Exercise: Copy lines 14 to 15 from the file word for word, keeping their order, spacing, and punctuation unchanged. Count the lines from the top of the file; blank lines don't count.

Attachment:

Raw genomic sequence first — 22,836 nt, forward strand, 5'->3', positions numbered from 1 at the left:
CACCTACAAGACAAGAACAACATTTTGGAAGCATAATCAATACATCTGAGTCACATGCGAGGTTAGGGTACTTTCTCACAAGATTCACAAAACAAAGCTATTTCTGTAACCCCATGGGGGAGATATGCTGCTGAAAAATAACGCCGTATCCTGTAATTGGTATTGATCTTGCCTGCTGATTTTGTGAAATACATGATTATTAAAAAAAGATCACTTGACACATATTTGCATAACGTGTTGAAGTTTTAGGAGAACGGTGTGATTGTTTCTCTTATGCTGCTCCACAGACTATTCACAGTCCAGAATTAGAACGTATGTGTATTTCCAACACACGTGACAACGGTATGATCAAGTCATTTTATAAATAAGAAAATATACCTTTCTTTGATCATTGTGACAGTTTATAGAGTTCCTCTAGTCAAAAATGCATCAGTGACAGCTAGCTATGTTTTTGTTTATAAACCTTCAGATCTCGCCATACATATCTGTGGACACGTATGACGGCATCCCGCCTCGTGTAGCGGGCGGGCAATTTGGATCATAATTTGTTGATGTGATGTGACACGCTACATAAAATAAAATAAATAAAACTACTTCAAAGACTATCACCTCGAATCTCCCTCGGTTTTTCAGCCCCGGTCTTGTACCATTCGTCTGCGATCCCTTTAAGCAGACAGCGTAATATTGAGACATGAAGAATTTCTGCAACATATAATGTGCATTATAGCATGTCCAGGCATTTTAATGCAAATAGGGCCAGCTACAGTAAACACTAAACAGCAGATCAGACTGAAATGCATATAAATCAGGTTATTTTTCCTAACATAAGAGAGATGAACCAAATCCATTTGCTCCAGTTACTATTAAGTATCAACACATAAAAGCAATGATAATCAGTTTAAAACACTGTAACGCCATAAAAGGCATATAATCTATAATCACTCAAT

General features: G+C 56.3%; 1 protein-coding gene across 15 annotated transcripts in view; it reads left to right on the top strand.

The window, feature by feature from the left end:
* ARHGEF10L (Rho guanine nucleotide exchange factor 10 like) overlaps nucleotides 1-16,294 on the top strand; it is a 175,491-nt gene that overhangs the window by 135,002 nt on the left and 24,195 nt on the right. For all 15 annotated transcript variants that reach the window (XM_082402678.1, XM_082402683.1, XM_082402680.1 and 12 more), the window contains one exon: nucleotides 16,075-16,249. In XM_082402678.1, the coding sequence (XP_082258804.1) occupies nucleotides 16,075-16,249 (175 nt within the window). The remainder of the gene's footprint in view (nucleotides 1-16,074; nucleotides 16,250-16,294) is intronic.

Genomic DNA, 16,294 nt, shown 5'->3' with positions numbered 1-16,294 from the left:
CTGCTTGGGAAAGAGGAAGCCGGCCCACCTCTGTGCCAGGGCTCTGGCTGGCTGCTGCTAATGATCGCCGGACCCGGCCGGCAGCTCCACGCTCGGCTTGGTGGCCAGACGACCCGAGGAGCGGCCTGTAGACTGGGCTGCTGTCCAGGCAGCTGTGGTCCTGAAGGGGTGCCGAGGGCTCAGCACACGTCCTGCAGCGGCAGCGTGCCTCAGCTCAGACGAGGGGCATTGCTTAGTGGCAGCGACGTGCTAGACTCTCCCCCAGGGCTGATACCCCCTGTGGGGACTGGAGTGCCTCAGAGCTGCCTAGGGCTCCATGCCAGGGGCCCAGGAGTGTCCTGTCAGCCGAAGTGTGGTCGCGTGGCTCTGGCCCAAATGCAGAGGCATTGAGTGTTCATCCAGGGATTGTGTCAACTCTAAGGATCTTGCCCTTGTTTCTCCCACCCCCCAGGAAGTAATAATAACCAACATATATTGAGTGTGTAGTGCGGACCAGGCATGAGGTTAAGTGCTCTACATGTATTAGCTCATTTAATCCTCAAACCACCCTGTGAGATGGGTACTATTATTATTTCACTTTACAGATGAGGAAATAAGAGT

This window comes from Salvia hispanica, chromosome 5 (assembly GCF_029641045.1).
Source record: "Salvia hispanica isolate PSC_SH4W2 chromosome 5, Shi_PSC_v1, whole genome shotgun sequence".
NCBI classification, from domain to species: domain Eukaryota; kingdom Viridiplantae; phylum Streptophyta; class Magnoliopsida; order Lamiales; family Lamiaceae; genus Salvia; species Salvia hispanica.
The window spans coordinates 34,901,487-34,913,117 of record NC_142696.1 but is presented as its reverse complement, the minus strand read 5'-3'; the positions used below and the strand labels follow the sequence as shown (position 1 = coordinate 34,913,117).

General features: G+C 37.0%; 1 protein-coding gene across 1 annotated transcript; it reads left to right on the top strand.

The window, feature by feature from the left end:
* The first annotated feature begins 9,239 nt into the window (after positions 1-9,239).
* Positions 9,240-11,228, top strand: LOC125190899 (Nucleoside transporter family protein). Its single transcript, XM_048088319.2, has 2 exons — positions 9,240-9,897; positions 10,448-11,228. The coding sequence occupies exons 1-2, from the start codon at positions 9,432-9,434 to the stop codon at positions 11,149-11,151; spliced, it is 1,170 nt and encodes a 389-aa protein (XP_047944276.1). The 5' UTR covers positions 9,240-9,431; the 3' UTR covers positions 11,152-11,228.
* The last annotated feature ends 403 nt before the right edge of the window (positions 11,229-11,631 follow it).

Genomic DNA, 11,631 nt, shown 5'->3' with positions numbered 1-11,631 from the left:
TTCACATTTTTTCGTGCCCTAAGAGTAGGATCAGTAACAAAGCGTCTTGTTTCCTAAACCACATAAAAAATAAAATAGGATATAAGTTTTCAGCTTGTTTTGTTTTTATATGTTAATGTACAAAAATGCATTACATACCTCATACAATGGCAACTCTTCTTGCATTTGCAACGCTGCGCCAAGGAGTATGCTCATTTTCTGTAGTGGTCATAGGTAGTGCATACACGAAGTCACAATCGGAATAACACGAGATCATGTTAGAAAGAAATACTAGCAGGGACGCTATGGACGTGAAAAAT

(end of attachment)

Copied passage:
* The first annotated feature begins 9,239 nt into the window (after positions 1-9,239).
* Positions 9,240-11,228, top strand: LOC125190899 (Nucleoside transporter family protein). Its single transcript, XM_048088319.2, has 2 exons — positions 9,240-9,897; positions 10,448-11,228. The coding sequence occupies exons 1-2, from the start codon at positions 9,432-9,434 to the stop codon at positions 11,149-11,151; spliced, it is 1,170 nt and encodes a 389-aa protein (XP_047944276.1). The 5' UTR covers positions 9,240-9,431; the 3' UTR covers positions 11,152-11,228.